Kp2

Pneumonia

HCA

Alive

Absent

Absent

Absent

Present

Kp3

Unclear

HCA

Alive

Absent

Present

Absent

Absent

Kp4

Intra-abdominal

CAI

Expired

Absent

Absent

Present

Absent

Kp5

Intra-abdominal

HCA

Alive

Absent

Absent

Absent

Present

Kp6

Intra-abdominal

CAI

Expired

Present

Absent

Present

Absent

Kqp

SSTI (Necrotising fasciitis)

CAI

Expired

Absent

Absent

Present

Absent

Kp K. pneumoniae, Kqp K. quasipneumoniae, DM Diabetes Mellitus, CKD Chronic Kidney Disease, CLD Chronic liver Disease, CAI Community acquired infection, HCA Healthcare associated infection, SSTI Skin and soft tissue infection

The seven isolates were susceptible to all the antimicrobials tested. The isolate Kp3 was resistant to ciprofloxacin. Though the isolates were phenotypically susceptible to all tested antimicrobials, six harboured oqxA and oqxB genes coding for fluoroquinolone resistance. blaSHV gene is intrinsic to K. pneumoniae and the variants blaSHV-36 and blaSHV-75 were detected in the study isolates. As per annotation from NCBI, one isolate was found to be K. quasipneumoniae subsp. similipneumoniae and belonged to K1 capsular type. K. quasipneumoniae carried the blaOPKB-2 gene which is inherently present in this species and can serve as a marker for identification (Breurec et al., 2016).

Results of PCR for magA (K1) and K2wzy genes are summarised in Table 2 along with the accession number of the genomes. Molecular determination of capsule revealed four isolates belonged to K1 capsular type indicated by the presence of magA gene. Three isolates did not belong to K1 or K2 capsular types by PCR. However, from the whole genome sequence analysis, Kp1 and Kp5 were found to belong to K20 and K1 respectively. Isolate Kp6 was untyped in the study.
Table 2

Results of the whole genome analysis showing resistance genes, virulence genes, plasmid profile, MLST and capsule typing by PCR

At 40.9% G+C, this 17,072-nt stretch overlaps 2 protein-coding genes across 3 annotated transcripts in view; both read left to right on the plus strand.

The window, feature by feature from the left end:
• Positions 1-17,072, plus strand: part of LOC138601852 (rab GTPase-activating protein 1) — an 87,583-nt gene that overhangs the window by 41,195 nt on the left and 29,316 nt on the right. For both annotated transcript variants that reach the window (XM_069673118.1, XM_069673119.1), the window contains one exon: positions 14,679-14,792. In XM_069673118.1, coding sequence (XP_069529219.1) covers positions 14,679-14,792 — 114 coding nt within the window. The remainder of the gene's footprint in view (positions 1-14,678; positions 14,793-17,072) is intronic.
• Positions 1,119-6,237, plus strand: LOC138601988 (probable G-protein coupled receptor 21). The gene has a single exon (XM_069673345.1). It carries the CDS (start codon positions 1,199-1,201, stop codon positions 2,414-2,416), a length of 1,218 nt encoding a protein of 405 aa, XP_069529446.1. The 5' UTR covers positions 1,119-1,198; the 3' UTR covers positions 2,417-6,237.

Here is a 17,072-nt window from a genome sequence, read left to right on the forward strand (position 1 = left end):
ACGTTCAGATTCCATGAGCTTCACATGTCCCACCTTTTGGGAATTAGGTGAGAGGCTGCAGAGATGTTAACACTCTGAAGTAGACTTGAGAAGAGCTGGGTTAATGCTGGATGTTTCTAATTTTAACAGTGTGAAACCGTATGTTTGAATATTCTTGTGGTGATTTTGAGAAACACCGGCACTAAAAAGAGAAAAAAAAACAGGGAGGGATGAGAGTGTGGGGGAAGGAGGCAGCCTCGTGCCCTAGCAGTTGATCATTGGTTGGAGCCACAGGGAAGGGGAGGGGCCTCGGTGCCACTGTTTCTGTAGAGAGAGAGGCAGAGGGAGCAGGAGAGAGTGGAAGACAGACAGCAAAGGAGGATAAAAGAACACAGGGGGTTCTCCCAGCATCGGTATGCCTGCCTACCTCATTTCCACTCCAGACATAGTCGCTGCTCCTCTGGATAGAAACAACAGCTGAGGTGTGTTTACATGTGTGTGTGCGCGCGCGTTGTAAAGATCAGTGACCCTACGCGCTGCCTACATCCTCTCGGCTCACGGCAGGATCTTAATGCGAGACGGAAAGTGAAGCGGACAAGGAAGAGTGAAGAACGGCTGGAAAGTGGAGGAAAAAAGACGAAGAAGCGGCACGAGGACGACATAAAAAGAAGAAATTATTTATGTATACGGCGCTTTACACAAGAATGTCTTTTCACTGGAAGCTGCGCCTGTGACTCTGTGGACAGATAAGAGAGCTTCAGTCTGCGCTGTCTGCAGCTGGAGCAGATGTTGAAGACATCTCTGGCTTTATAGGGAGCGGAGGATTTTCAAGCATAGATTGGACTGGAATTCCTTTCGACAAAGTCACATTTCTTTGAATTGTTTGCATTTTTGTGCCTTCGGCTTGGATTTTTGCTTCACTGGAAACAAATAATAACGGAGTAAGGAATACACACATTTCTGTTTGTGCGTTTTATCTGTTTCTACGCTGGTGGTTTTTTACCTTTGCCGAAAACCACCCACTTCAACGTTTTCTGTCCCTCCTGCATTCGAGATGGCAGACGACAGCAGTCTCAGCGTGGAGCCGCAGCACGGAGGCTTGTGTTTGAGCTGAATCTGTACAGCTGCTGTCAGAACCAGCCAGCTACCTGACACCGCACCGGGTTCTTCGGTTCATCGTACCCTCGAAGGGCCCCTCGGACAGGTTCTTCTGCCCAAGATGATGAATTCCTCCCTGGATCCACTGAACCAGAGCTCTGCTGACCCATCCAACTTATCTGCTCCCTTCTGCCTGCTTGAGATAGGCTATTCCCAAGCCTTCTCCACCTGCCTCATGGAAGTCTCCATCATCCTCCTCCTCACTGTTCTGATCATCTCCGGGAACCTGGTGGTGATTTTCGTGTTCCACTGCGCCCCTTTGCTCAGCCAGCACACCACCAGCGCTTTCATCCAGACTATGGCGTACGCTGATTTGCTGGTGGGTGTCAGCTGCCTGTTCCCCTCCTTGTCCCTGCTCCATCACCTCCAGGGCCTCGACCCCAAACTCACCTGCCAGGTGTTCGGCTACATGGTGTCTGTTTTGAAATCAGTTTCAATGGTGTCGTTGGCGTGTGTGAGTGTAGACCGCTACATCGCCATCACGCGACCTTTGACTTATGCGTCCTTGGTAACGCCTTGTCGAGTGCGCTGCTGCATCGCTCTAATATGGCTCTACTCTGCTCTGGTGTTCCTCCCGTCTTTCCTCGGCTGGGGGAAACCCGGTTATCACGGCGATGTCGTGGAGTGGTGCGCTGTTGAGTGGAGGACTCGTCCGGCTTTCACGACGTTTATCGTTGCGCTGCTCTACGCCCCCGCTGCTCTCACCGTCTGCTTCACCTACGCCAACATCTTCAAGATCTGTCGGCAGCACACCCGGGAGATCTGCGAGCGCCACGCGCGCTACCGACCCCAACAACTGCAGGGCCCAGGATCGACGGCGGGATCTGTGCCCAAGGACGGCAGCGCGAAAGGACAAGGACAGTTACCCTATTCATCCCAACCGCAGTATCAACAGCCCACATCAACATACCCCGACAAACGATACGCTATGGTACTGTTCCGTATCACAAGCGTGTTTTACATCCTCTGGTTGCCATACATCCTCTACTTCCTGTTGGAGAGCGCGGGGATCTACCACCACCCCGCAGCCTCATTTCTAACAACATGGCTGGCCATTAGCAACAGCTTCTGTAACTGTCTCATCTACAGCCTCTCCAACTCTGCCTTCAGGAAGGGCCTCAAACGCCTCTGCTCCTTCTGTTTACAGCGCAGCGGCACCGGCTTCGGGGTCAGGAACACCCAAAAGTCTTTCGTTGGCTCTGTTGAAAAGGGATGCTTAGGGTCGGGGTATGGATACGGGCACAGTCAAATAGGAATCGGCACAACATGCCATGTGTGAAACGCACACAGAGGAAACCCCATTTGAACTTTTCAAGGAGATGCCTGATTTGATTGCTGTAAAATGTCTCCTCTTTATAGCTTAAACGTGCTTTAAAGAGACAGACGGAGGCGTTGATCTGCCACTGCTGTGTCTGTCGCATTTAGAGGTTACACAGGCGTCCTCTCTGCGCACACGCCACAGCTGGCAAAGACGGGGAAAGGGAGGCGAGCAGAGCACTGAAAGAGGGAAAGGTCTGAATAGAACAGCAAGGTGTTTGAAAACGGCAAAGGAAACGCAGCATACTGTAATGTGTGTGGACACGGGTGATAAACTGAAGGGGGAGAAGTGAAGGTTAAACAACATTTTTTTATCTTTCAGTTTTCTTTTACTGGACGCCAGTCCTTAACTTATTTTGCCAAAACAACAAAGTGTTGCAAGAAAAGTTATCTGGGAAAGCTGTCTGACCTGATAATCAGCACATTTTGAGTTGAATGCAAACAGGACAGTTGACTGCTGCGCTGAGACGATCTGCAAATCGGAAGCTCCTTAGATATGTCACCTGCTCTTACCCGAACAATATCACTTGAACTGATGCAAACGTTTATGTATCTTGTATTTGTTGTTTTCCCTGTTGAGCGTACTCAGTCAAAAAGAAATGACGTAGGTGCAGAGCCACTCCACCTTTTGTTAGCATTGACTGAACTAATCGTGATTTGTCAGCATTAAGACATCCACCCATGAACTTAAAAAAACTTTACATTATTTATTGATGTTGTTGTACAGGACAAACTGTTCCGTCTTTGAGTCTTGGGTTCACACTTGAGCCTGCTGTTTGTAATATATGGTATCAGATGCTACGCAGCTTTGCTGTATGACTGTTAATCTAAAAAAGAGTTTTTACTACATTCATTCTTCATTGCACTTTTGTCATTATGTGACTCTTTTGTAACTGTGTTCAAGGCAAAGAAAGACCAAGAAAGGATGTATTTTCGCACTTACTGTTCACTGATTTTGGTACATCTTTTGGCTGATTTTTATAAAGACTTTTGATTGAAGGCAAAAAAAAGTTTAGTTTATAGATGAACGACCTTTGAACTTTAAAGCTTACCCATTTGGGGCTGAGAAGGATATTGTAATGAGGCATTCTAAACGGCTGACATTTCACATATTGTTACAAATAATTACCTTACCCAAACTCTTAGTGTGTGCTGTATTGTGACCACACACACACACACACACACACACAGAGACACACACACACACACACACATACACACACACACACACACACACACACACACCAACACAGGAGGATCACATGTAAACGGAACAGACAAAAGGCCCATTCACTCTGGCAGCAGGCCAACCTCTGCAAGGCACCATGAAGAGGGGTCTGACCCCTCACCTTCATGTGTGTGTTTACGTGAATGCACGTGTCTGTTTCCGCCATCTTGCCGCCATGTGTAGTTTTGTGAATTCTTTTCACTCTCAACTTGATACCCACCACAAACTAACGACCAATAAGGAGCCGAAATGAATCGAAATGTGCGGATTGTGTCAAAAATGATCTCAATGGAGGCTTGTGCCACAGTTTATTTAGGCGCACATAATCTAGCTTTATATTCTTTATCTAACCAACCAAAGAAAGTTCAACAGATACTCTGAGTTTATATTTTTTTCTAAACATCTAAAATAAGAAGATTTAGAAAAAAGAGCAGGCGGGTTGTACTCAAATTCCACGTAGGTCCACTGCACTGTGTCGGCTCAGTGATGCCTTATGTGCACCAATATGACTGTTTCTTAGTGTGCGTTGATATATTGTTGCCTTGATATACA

Isolate number

Accession number of genomes

magA/K1 (PCR)

K2wzy/ K2 (PCR)

Sequence type (ST)

Resistance genes

Plasmids

Fimbriae

Iron uptake

Allantoin metabolism

Siderophores

Others

Kp1

LZSB00000000

Negative

Negative

420

oqxA and oqxB

IncHI1B, IncFIB

mrkD

fyuA

entB, entF, iroN, iroB, iroC, iutA, irp1, irp2, ybtA, ybtE, ybtS, ybtT

MviM

Kp2

MLCD00000000

Positive

Negative

23

bla SHV-36 , oqxA and oqxB

IncHI1B

mrkD

kfuB, fyuA

allB, allR, allS, ybbW

entB, iutA, iroB, iroN, irp1, irp2, iucD, iucC, ybtE, ybtT, ybtP, ybtA, ybtU

MviM

Kp3

MBQC00000000

Positive

Negative

23

bla SHV-36 , oqxA and oqxB

IncHI1B

mrkD

kfuA, kfuB, kfuC

allB, allR, allS, ybbW

entB, iutA, iroN, iucA, iucB, iucC, iucD, irp1, ybtE, ybtP, ybtU,

MviM

Kp4

MBFY00000000

Positive

Negative

23

bla SHV-36 , oqxA and oqxB

IncFIIK, IncHI1B and IncR

mrkD, mrkB

kfuA, kfuB, kfuC

allB, allR, allS, ybbW

entB, entF, clbK, clbN, iroB, iroC, iroD, iroN, iutA, iucA, iucB, iucC, iucD, ybtU, ybtP

mceC, mceD

Kp5

LZPA00000000

Positive

Negative

23

bla SHV-36 , oqxA and oqxB

IncHI1B

mrkD

kfuA, kfuB, kfuC, fyuA

allB, allR, allS

entB, iutA, ColicinV, irp2, iutA, iucA, iucB, iucC, iucD, ybtE

MviM

Kp6

MBQB00000000

Negative

Negative

2319

bla SHV-75 and oqxA

IncHI1B

mrkC, mrkD

fyuA

entB, iroB, iroC, iroD, iroN, iutA, irp1, irp2, iucC, ybtE, ybtT, ybtU

MviM

Kqp

MBSL00000000

Positive

Negative

2320

bla OKPB 2

IncHI1B

mrkD

entB, iroB, iroN, iutA, iucB, iucD, irp1, irp2, ybtA, ybtE, ybtQ, ybtU, ybtT

MviM

Kp K. pneumoniae, Kqp K. quasipneumoniae

The whole genome sequences were analysed for virulence genes and are listed in Table 2. Ferric iron uptake was encoded by genes including kfuA, kfuB and kfuC (ferric iron ABC transporter). The fyuA gene, which encodes an outer membrane receptor for ferric siderophores, was also present. Allantoin metabolism was controlled by genes allB (allantoinase), allR (negative regulator), allS (transcriptional activator) and ybbW (allantoin permease). Genes encoding enterobactin identified in the study isolates were entB (isochromatase) and entF (enterobactin synthetase component). Salmochelin, a derivative of enterobactin, was encoded by iroB (glycosyltransferase), iroC (ABC transporter protein) and iroN (outer membrane siderophore receptor). Genes coding for aerobactin identified in the study were iutA (aerobactin siderophores receptor), iucA (N(2)-citryl-N(6)-acetyl-N(6)-hydroxylysine synthase), iucB (N6-hydroxylysine O-acetyltransferase), iucC (Aerobactin synthase) and iucD (L-lysine 6-monooxygenase). Yersiniabactin encoding genes identified in the genomes were irp1 (polyketide synthetase), irp2 (iron acquisition yersiniabactin synthesis enzyme), ybtA (iron acquisition regulator), ybtE (2,3-dihydrobenzoate-AMP ligase), ybtP (putative inner membrane ABC transporter), ybtQ (putative ABC iron siderophore transporter), ybtT (yersiniabactin synthesis enzyme) and ybtU (thiazolinyl imide reductase).